Don't tell us what to do, PH tells countries on sea dispute

MANILA, Philippines – The Philippines criticized the United States, Japan, and Australia for releasing a joint statement that urged both Manila and Beijing to heed a 2016 international ruling on the South China Sea.  

"We expect nations not to tell us what to do," Cayetano said in a press conference on Tuesday, August 8.

It was only 3 days after Cayetano and other Southeast Asian ministers told North Korea what to do: to stop its missile tests.

Cayetano said: "Japan, Australia, and the US are our friends. The US is our treaty ally. But we have told all countries around the world: We are a sovereign nation. We will decide what is good for us, what strategy is good for us, because we are a sovereign nation." 

The Philippine foreign secretary was reacting to a joint statement issued by US Secretary of State Rex Tillerson, Japanese Foreign Minister Taro Kono, and Australian Foreign Minister Julie Bishop on Monday, August 7.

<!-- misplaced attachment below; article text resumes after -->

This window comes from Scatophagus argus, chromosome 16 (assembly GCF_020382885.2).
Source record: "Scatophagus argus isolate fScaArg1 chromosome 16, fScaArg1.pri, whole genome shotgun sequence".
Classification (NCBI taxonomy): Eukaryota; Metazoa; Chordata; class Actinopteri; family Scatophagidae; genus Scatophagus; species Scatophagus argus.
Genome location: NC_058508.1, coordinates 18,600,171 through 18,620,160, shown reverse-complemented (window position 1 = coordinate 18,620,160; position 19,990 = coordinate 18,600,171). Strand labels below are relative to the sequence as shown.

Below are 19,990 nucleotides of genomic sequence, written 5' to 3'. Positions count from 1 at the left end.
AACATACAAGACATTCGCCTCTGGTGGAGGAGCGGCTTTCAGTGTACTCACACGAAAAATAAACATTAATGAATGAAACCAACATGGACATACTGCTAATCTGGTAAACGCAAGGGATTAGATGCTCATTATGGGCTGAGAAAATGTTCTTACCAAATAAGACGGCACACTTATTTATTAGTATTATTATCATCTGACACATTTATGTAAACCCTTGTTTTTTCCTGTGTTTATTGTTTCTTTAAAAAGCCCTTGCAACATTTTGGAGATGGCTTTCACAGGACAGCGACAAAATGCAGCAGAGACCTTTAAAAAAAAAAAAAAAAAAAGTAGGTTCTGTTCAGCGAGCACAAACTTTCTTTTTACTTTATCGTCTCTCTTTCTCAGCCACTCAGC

In the joint statement issued after a trilateral meeting in Manila, the 3 foreign ministers "called on China and the Philippines to abide by the Arbitral Tribunal's 2016 Award in the Philippines-China arbitration, as it is final and legally binding on both parties."

The ruling, issued by a Hague tribunal in July 2016, invalidated China's expansive claim over the South China Sea, parts of which the Philippines claims as the West Philippine Sea.

"We respect their views," Cayetano said. "But the problem of territorial disputes between China and the Philippines is between China and the Philippines."

The Philippine foreign secretary made these remarks at the end of the 50th Association of Southeast Asian Nations (ASEAN) Foreign Ministers' Meeting and Related Meetings hosted by the Philippines.

After their meeting, the ASEAN foreign ministers released a statement that cited criticism of China's island building activities and also urged the "non-militarization" of the disputed South China Sea. 

Cayetano admitted that the Philippines initially wanted to exclude China's reclamation and militarization activities from the joint statement, because "it's not reflective of the present position." –

Paterno R. Esmaquel II

Paterno R. Esmaquel II, news editor of Rappler, specializes in covering religion and foreign affairs. He obtained his MA Journalism degree from Ateneo and later finished MSc Asian Studies (Religions in Plural Societies) at RSIS, Singapore. For story ideas or feedback, email him at